In an age of hyperconnectivity and interconnection, what is perhaps desired and sought out more than anything else by individuals and groups is ‘dignity’ along with ‘respect’ and ‘recognition’ from others. But what most people do not realize is that dignity, respect, and recognition cannot be garnered unless people influence others in a positive manner and by voicing their ideas, interests, and values to others. And surprisingly, self-censorship is the norm amongst an overwhelming majority of people as opposed to self-expression, at least in the United States. As one poll and statistic has shown, about two-thirds of Americans have stated that they did not feel comfortable voicing their private opinions and thoughts in public, mainly because they feared what others would think about their private opinions and thoughts.
And the reality is that vocal minorities “create the false impression that they are speaking for the majority” given that the overwhelming majority of people are silent. As mentioned before, Twitter is not a true reflection of our global social reality. One statistic shows that 80 percent of all tweets come from only 10 percent of tweeters. As one writer noted: “Since most of us tend to mistake repetition, confidence, and volume for generally accepted truth, loud minority statements become accepted reflections of reality, regardless of their veracity.” Hence, vocal minorities – whether they are liberal or conservative or anything else for that matter – project the image of reflecting what most people believe or think because they are the loudest and they have monopolized the public sphere and have canceled and shut out everyone else from the public sphere, when in reality, these vocal minorities do not reflect the beliefs and views of the overwhelming majority of people.
In turn, people are more inclined towards shutting out opinions and views that do not reflect their own, and thus are more inclined towards opening themselves to opinions and views that reflect their own opinions and views. Much of this inclination has to do with ‘social feedback’ and recognition, along with respect. One is more likely to get social feedback, respect, and recognition from those who espouse their opinions and views than from those who have different opinions and views. We can better understand this inclination and tendency when we understand the significance and preponderance of the emotional and psychological effect which snubbing has on people. Snubbing reduces one’s sense of self-confidence and self-worth, and in order to prevent or preempt the reduction of one’s sense of self-confidence and self-worth, people gravitate towards like-minded people who are more likely to acknowledge their existence and in turn people create “bubbles” and “echo chambers” and ‘cliques’ and so forth.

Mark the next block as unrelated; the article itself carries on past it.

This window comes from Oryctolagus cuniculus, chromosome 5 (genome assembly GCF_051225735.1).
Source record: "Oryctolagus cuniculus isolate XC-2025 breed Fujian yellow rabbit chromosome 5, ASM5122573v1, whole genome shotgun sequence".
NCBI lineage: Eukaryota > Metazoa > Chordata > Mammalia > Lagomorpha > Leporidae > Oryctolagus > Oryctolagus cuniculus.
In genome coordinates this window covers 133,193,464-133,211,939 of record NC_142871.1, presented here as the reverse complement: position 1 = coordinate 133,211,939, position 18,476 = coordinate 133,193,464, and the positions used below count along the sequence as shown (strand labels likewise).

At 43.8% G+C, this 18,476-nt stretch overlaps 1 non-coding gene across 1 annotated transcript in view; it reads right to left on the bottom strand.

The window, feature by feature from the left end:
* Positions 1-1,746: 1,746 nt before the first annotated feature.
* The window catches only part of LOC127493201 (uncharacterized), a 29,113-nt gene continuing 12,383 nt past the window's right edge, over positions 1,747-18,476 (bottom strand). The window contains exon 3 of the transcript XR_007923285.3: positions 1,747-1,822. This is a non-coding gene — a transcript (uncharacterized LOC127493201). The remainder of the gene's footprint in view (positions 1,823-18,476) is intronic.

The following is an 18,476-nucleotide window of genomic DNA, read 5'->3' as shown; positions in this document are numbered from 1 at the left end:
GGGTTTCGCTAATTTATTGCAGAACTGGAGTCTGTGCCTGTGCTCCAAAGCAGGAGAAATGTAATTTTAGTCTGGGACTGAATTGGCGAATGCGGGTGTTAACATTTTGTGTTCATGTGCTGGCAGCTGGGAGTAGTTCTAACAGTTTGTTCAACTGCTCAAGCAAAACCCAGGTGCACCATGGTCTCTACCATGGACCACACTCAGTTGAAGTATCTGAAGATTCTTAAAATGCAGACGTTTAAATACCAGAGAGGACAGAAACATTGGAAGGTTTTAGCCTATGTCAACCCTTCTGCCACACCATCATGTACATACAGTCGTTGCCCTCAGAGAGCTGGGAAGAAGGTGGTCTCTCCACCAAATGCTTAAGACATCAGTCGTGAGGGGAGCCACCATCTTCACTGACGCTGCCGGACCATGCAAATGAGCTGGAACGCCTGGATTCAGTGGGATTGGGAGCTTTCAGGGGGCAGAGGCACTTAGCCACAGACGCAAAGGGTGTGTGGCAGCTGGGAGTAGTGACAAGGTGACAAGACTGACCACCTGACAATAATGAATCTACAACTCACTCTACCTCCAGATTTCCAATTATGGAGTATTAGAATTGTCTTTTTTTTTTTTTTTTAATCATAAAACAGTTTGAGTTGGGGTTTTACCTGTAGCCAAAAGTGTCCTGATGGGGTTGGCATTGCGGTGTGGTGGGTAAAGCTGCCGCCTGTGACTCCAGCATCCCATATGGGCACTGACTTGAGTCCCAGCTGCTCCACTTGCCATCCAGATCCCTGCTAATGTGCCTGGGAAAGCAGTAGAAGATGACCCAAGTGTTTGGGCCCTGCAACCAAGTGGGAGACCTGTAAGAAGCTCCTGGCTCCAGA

In turn, an increase in one’s sense of self-confidence and self-worth reduces the value which one places on what other people think. Also, and as Francis Fukuyama argued, one’s basic identity has an inner dimension that is an authentic and true reflection of the self and an outer dimension that is shaped by society’s expectations, and many individuals believe that they have “a true or authentic identity hiding within themselves that is somehow at odds with the role they are assigned by their surrounding society.” Yet, it happens to be such that: “The modern concept of identity places a supreme value on authenticity, on the validation of that inner being that is not being allowed to express itself.” It follows that one’s feelings of alienation and anxiety “can only be relieved when one accepts that inner self and receives public recognition for it.” As a result, there is somewhat of a contradiction and dissonance between our society’s claims of welcoming and being able to accept a person’s authenticity and the expression of their true inner self with the reality of our society and the unchanging expectations and demands for conformity and groupthink. It follows that the ability to accept both authenticity and the expression of one’s true self requires changes in the overall organization and structure of our society.